8. joe90 9

    The Harry Leslie Smith

    I've seen these days before and I can tell you it doesn't end well for the common folk. https://t.co/oFe1la0V6n— Harry Leslie Smith (@Harryslaststand) November 13, 2016

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  • PM’s remarks from joint stand-up with PM Morrison
    It’s my pleasure to be in Sydney today for our annual meeting, Prime Minister. It’s fair to say that since we last met, tragedy and disaster have befallen our two countries. They say that in moments of that nature, the true character of an individual comes to the fore. I ...
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    3 hours ago
  • Government takes further action to protect New Zealanders from COVID-19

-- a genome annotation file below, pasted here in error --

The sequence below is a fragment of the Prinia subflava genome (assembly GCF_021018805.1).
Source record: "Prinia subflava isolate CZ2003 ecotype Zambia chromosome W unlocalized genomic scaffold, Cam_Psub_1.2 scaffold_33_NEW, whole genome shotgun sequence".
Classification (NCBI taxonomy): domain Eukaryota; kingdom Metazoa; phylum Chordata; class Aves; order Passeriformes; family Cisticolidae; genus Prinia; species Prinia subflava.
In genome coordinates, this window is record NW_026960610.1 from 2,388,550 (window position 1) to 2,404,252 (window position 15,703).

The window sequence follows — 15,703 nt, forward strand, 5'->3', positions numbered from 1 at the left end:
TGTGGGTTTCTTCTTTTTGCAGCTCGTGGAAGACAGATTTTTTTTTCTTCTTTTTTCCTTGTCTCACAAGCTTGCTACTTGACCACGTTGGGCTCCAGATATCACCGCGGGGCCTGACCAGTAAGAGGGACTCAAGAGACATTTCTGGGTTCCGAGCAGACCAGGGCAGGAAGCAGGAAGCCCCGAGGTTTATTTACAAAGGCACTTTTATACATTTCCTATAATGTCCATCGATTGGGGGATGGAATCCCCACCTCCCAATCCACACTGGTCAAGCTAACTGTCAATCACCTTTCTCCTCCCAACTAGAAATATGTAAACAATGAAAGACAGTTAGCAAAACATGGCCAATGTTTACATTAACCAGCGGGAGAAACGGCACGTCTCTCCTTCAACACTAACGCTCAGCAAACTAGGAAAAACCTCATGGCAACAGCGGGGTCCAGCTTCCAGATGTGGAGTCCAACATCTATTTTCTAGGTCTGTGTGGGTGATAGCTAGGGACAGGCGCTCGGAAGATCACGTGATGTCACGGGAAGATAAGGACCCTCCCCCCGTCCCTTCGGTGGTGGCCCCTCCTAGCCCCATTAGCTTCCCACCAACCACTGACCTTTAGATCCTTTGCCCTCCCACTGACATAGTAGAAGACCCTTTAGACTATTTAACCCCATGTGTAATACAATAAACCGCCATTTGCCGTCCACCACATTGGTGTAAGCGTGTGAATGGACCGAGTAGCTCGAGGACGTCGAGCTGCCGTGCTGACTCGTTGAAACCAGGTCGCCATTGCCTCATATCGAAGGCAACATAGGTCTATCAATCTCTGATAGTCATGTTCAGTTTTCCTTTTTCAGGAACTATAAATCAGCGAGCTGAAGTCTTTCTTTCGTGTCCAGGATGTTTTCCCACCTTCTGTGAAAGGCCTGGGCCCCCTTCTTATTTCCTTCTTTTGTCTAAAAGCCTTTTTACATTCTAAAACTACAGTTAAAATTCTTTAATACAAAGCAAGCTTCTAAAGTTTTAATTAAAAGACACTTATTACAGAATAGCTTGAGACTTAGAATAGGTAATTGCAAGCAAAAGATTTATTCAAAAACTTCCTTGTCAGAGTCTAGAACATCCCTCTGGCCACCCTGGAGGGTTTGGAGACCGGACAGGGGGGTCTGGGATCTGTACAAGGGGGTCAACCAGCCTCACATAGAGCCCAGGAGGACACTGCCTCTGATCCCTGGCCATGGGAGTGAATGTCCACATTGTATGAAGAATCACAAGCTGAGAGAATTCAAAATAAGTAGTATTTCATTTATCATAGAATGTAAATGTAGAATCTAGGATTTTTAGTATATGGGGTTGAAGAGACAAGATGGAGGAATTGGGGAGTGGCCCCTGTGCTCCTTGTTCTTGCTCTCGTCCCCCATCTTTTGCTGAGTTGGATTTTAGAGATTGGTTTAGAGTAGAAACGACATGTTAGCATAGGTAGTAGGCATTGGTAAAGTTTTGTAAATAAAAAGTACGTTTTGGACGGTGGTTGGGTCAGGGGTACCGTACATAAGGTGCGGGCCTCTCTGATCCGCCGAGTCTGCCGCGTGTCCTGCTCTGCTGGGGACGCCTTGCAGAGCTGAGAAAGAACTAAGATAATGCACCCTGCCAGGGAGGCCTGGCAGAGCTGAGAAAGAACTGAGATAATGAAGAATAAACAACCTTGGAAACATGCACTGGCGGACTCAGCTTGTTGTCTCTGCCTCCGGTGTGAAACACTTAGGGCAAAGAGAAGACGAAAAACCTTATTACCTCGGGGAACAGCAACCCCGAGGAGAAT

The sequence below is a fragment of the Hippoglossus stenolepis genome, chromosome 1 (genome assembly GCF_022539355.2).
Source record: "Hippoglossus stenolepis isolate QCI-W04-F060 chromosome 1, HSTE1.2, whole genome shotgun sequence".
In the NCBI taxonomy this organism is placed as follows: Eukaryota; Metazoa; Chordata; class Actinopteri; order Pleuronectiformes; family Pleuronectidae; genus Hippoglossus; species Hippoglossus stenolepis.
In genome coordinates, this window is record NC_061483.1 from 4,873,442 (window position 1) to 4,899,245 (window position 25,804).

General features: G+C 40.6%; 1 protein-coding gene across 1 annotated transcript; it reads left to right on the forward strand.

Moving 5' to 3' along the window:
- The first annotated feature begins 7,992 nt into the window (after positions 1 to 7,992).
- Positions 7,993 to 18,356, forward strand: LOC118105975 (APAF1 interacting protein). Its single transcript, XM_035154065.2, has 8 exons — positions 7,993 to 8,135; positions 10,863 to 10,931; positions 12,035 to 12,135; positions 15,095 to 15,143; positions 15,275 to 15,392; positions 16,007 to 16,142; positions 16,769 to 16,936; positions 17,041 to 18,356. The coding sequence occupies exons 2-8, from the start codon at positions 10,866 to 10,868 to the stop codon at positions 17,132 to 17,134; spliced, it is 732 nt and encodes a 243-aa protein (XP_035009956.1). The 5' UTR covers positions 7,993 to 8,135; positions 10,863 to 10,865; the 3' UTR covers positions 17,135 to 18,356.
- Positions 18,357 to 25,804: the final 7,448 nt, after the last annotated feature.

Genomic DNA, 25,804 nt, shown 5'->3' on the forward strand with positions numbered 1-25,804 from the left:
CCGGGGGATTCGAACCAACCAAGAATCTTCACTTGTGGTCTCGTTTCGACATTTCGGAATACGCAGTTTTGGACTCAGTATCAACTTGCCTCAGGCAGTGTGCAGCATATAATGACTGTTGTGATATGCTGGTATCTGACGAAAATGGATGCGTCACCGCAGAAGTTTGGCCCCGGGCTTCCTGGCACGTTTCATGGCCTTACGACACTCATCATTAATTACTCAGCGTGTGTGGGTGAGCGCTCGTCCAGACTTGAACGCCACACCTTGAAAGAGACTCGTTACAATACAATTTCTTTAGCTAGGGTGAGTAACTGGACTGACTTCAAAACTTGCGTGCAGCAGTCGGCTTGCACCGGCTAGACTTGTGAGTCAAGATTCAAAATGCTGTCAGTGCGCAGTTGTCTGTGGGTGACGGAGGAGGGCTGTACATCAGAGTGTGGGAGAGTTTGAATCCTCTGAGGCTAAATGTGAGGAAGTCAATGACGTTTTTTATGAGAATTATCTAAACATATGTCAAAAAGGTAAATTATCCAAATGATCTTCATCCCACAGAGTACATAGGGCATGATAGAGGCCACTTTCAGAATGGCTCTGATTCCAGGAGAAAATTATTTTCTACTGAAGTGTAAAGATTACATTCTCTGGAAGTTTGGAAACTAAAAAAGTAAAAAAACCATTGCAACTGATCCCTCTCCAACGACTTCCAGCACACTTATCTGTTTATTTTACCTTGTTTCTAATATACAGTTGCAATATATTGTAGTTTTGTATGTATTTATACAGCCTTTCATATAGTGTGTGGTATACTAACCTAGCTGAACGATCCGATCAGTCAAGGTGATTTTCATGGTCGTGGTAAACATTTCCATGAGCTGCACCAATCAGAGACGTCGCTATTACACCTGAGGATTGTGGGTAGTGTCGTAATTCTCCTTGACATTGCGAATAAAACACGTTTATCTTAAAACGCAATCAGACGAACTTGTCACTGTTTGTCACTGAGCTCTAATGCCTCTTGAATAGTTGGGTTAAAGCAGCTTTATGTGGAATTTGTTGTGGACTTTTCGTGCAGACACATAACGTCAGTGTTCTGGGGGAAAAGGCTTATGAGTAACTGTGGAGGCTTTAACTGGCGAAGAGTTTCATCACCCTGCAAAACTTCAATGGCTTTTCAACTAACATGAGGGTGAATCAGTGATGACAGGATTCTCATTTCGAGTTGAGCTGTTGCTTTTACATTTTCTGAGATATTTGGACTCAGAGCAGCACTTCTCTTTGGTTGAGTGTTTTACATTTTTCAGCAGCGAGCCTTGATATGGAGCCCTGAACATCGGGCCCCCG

Travel restrictions introduced for Iran from today No exemptions for students from China to enter the country Increased health staff presence at international airports  The Government has announced a suite of new actions as it steps up its response to the rapidly changing global spread of the COVID-19 coronavirus.  This ...
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    4 hours ago
  • Agriculture Minister declares adverse event for Waikato primary sector
    Agriculture Minister Damien O’Connor has today classified the drought conditions in Waikato and South Auckland as an adverse event for the primary sector, unlocking $80,000 in Government support for farmers and growers. “This is recognition that the extreme and prolonged nature of this dry spell is taking its toll on ...
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    5 hours ago
  • Govt books in good position to respond to coronavirus